Photo Experiment with the iPhone – the path to widespread mobile local adotion

Page Road Early November Snow Fall It snowed again the other day, at the higher elevations that I travel to work. As the sun was rising over the hilltop, the contrasts, lighting and colors were striking and I embarked on an iPhone photo experiment to see how well I could capture the scenes with the low end camera in the phone.

The iPhone 3gs offers some exposure and focus control but a fixed focal length, very wide angle lens. If you want to zoom, in on something, it is a sneaker-zoom option only. The lighting was difficult and varied. That all being said, it can take a pretty good photo.

As mobile computing devices like the iPhone integrate increased functionality and capability, it is not just the laptop, gaming device or the music player that will be replaced. In these photos, I think you can see that it won’t be long before devices like the iPhone seriously impact the low end of the point and shoot photography world. Why carry two, three or four devices when one does good enough on most tasks.

This multifunction ability will allow more folks to experience the local/mobile ecosystem as they consolidate devices and explore the many other capabilities of the devices (and you thought I couldn’t relate this to local. 🙂 )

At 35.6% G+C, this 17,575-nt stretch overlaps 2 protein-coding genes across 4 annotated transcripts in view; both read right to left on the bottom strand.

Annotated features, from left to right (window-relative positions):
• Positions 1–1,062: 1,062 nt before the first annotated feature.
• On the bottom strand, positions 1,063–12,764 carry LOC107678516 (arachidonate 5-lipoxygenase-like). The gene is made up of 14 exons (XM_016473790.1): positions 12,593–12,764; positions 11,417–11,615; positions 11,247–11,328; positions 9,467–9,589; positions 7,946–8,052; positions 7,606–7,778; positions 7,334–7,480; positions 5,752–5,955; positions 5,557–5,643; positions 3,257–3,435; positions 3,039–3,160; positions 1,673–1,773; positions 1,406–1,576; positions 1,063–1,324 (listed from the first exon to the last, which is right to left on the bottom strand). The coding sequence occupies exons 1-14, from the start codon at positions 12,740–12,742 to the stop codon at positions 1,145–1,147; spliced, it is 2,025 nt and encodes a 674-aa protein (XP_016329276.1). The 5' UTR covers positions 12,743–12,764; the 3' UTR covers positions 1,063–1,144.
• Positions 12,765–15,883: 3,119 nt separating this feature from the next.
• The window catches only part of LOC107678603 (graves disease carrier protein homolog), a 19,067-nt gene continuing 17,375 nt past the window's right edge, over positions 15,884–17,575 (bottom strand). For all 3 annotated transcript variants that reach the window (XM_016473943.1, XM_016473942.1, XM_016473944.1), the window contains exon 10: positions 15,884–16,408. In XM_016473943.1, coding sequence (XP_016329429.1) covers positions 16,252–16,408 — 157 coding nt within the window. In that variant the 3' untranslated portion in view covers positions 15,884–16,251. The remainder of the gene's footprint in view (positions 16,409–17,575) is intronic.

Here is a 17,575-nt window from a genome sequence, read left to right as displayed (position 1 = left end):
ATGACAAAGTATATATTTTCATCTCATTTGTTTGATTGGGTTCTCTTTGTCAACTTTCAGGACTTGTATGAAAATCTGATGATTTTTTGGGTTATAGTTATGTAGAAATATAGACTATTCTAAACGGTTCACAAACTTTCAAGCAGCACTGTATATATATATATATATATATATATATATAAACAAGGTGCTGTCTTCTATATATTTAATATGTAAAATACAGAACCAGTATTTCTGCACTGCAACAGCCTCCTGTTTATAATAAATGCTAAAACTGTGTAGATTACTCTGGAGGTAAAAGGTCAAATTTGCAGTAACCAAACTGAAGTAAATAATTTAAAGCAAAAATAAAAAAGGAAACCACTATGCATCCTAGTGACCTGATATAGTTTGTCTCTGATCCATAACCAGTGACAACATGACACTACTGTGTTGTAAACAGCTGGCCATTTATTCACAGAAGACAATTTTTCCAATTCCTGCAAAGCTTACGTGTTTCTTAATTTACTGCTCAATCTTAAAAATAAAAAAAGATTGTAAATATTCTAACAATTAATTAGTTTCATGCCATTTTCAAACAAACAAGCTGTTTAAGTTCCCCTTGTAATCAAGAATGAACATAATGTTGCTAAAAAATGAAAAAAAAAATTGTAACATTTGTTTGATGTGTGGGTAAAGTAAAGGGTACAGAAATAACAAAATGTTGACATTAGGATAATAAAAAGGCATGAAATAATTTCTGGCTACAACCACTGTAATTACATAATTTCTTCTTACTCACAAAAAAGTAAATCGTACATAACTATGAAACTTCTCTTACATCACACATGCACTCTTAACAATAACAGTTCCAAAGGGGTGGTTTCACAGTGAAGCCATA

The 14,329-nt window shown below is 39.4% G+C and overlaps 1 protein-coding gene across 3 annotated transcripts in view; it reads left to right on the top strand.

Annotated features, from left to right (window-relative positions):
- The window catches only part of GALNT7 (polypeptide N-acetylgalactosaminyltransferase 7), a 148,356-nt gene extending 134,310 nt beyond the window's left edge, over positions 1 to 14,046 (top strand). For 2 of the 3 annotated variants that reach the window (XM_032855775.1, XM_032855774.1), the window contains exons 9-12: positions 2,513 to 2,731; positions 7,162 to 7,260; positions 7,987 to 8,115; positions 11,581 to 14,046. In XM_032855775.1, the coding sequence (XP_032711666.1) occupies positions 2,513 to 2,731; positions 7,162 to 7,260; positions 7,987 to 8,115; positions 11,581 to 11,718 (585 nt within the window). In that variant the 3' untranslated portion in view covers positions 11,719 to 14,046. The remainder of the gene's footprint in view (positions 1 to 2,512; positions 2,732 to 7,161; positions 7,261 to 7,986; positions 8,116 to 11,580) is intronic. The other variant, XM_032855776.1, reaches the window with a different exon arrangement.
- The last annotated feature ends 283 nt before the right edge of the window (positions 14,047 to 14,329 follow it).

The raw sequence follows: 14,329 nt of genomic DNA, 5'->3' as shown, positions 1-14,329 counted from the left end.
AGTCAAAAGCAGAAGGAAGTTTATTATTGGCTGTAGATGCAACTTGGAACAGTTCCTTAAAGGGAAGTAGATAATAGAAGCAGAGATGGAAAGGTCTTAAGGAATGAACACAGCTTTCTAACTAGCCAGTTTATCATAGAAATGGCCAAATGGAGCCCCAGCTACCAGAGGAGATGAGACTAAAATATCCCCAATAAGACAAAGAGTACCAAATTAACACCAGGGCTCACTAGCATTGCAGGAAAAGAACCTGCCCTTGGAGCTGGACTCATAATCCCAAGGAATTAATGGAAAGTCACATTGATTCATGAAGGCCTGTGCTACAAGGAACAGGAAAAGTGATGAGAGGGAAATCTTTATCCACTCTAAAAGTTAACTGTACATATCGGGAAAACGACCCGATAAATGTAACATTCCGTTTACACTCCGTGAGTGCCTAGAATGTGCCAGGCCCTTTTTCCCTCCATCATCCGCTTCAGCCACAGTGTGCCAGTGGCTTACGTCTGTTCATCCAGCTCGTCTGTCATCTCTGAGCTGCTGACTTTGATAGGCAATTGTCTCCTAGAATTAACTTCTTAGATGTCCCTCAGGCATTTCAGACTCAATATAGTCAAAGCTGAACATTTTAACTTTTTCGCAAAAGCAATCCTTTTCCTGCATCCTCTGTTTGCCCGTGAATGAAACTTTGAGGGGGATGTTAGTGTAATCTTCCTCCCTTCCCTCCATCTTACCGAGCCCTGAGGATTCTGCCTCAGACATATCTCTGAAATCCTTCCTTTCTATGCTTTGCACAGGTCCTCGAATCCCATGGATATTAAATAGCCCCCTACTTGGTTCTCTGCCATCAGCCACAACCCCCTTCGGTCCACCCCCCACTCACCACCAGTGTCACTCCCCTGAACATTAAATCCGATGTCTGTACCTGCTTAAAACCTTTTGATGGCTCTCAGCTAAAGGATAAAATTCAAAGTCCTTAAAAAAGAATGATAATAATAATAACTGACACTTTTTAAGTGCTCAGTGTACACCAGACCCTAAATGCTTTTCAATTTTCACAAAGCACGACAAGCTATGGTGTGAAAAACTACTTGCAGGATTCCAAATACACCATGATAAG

View the slide show.

What do you think?

Please consider leaving a comment as your input will help me (& everyone else) better understand and learn about local.
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5 thoughts on “Photo Experiment with the iPhone – the path to widespread mobile local adotion”

  1. Nice shots Mike!
    I absolutely agree. I find myself taking way more pictures because I have my iPhone with me. Its just not practical to have my DSLR with me all the time.

    There is a pretty neat little iPhone app created by a pro photographer named Chase Jarvis – – that lets you do some simple post-processing (applying filters) to your photos.

    He contends that the best camera is the one you have with you. That’s kind of what you are saying in this post I think.


  2. @Don

    Thanks for the app tip. I brought these into iPhoto and did minor adjustments to shadow detail and exposure. Its fun having a “camera” with me all the time…I just need to remember to stop the car and use it…although one can always wish for one or two more features…

  3. Great post! But, I think the really good smartphones are actually a little behind when it comes to cameras. I was looking at a t mobil memoir the other day, and it had a top notch camera in it. To bad the phone wasn’t that smart. Cheers.

  4. I just cannot understand why such a high profile mobile device such as the iPhone fails in such a standard way.

    Why could they not put in a better camera?


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